A Look Into the Future
After nearly six years, I’m ending my career at the City of Milton to pursue new opportunities. As part of my transition, I will also end this column after more than two years.
It’s truly been an honor to work with the Georgia Municipal Association on Public Information. I’ve learned a tremendous amount by interacting with communications professionals across the state. The inspiring work being done in communities of all sizes across the state never ceases to amaze me, and I’ve been glad to be a part of the push for more transparency.
That said, I want to take a look into the future and let you know where I think things might be headed. Hopefully, this will give you some insight into where to focus your resources and experience moving forward.
First, I think the major improvement we have yet to experience is not necessarily in technology tools, but in the implementation or utilization of them with in-person or analog methods to produce a hybrid model of interaction and engagement.
By this I mean demonstrating financial transparency tools, or GIS-based user interfaces, at popular existing programs like parks and recreation or festivals. This stuff can’t just live online, because only a certain segment of the population is passionate enough to seek out these tools.
Instead, we have to plug in solutions where busy people already congregate. For instance, why couldn’t we help people pay their taxes with demonstrations or kiosks at football games or town festivals? We know they’re there – we just have to present the slolution to them in that environment.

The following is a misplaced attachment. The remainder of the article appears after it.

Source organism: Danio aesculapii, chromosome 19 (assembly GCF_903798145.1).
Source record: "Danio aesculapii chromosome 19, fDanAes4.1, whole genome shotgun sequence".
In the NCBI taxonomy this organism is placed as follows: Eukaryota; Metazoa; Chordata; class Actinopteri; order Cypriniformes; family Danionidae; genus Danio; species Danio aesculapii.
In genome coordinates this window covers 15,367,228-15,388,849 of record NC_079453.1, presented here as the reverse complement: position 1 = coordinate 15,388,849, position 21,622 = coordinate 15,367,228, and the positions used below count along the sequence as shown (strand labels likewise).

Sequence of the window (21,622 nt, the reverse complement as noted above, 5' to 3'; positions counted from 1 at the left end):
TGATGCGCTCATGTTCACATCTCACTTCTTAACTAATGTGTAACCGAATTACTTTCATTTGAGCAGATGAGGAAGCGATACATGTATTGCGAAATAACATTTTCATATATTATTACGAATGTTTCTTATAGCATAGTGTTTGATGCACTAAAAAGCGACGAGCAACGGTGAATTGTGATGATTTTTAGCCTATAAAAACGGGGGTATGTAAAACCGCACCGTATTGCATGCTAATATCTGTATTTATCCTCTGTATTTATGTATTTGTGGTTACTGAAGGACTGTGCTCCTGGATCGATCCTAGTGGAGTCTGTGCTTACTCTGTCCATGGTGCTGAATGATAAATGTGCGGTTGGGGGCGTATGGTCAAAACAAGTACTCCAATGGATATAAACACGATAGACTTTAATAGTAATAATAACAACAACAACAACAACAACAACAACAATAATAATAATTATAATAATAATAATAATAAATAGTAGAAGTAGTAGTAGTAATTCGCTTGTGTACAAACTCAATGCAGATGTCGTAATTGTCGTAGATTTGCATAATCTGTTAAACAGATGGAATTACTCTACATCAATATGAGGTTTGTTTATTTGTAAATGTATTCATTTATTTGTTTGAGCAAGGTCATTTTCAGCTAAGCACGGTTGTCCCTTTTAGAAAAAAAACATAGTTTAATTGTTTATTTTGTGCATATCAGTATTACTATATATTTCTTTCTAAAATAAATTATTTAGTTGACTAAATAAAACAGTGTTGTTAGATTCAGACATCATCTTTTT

I’m also excited to see the new ways the sheer amount of data produced by open, transparent governments or agencies can be combined to produce deeper understanding. By this I mean more than combining county restaurant health scores with Yelp. Instead, I’m talking about school systems, local governments, private industry and volunteers producing comprehensive solutions to seemingly intractable problems.
It’s not idealistic to think that someday soon we’ll see children with everyday access to the absolute best thinking in the world, and to them it won’t be strange. It will simply be part of their environment, a natural resource they use like water.
For centuries access to knowledge has been power, and we’re fundamentally altering that paradigm in profound ways. I think you’re already seeing watershed moments – the invention of crowdfunding, the utilization of games for faster, better scientific research, free, open access to ivy-league quality instruction – that portend a future rich with possibility.
I can’t wait to see what we come up with.
And that’s how I’ll end my time here at the Georgia Municipal Association. I hope you found the column informative and entertaining, and hopefully our paths will cross again very soon. Thank you very much for your time.